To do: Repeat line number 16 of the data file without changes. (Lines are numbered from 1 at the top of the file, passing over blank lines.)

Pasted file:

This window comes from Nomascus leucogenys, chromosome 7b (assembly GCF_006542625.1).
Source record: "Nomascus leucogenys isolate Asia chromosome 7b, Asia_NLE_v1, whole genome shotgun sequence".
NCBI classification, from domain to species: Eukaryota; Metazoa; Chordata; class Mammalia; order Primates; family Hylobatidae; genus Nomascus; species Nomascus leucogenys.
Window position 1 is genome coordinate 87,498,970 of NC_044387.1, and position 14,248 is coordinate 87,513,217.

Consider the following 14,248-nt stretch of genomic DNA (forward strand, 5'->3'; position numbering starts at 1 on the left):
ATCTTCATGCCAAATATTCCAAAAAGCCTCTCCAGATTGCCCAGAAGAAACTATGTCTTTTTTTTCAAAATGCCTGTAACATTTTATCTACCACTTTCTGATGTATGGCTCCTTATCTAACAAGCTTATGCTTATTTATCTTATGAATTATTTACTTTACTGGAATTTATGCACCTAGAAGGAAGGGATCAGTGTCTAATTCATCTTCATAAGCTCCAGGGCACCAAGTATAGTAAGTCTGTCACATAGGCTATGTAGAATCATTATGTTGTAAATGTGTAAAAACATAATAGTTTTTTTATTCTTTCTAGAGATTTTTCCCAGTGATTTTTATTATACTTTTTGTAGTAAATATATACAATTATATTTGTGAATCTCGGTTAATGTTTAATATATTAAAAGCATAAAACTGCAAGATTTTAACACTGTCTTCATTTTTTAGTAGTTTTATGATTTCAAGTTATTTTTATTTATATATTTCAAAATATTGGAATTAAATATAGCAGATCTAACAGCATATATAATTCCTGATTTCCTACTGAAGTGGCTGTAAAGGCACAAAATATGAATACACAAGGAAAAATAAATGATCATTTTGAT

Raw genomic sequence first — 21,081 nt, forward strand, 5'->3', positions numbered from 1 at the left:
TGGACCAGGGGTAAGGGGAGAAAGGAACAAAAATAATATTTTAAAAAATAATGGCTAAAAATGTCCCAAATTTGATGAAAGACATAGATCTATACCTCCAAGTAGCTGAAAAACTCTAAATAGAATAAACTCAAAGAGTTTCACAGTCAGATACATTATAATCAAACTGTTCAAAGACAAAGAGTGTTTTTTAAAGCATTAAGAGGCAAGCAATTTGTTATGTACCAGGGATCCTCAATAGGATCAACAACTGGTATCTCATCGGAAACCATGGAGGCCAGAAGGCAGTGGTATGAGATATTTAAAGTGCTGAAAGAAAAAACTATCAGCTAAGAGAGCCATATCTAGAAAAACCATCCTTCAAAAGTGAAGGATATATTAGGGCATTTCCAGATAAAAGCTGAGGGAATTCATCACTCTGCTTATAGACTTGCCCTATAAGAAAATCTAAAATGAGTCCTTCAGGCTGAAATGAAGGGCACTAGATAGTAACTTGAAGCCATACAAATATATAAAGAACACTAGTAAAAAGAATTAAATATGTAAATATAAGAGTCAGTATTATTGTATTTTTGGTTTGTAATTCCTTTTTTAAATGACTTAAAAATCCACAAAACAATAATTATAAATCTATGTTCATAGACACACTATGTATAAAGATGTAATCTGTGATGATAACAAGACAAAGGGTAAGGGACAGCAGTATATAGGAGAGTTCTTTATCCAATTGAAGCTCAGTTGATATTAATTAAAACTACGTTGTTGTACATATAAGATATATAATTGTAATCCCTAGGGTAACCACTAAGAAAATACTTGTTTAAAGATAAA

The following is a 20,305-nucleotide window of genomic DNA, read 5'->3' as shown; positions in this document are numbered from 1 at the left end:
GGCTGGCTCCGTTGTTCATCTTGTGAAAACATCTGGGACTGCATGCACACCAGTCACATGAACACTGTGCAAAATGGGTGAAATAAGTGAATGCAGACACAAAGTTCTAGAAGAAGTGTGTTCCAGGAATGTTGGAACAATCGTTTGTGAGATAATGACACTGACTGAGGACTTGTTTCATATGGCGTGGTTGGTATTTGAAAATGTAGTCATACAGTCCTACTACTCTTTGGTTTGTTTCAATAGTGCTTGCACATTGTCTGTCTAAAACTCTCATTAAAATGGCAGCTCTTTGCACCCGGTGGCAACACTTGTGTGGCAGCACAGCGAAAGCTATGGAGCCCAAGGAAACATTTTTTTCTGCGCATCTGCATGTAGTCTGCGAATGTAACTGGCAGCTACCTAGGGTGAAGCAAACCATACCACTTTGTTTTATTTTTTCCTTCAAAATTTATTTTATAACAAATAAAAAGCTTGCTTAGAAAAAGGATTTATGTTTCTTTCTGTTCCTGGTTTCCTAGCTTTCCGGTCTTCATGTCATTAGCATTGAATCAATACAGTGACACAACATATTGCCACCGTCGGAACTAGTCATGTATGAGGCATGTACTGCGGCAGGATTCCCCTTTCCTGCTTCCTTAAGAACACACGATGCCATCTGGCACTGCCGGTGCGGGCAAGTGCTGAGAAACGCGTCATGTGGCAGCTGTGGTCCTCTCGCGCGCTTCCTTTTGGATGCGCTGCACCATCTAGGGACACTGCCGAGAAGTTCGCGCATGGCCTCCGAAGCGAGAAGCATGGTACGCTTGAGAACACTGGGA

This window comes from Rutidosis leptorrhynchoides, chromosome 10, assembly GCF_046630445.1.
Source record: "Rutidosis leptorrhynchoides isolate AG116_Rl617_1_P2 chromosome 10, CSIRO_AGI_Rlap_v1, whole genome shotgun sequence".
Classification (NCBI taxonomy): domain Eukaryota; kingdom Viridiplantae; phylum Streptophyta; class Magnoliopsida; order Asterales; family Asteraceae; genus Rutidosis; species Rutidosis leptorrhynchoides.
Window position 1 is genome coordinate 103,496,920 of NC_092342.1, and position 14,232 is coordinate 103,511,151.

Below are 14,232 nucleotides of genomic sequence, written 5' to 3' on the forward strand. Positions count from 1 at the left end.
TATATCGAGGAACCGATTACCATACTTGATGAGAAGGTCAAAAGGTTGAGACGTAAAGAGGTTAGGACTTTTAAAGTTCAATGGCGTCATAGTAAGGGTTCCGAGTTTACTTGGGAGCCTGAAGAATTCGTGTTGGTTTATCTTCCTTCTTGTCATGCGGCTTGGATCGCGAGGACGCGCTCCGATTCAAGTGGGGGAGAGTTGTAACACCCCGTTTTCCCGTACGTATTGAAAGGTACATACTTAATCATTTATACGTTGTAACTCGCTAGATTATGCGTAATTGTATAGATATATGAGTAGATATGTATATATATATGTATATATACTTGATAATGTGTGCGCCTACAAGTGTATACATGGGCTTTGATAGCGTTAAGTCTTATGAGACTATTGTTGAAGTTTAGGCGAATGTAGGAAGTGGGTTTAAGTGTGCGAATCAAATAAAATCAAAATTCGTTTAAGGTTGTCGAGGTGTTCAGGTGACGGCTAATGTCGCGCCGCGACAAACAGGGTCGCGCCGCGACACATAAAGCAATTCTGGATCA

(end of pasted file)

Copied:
TATATCGAGGAACCGATTACCATACTTGATGAGAAGGTCAAAAGGTTGAGACGTAAAGAGGTTAGGACTTTTAAAGTTCAATGGCGTCATAGTAAGGGTTCCGAGTTTACTTGGGAGCCTGAAGAATTCGTGTTGGTTTATCTTCCTTCTTGTCATGCGGCTTGGATCGCGAGGACGCGCTCCGATTCAAGTGGGGGAGAGTTGTAACACCCCGTTTTCCCGTACGTATTGAAAGGTACATACTTAATCATTTATACGTTGTAACTCGCTAGATTATGCGTAATTGTATAGATATATGAGTAGATATGTATATATATATGTATATATACTTGATAATGTGTGCGCCTACAAGTGTATACATGGGCTTTGATAGCGTTAAGTCTTATGAGACTATTGTTGAAGTTTAGGCGAATGTAGGAAGTGGGTTTAAGTGTGCGAATCAAATAAAATCAAAATTCGTTTAAGGTTGTCGAGGTGTTCAGGTGACGGCTAATGTCGCGCCGCGACAAACAGGGTCGCGCCGCGACACATAAAGCAATTCTGGATCA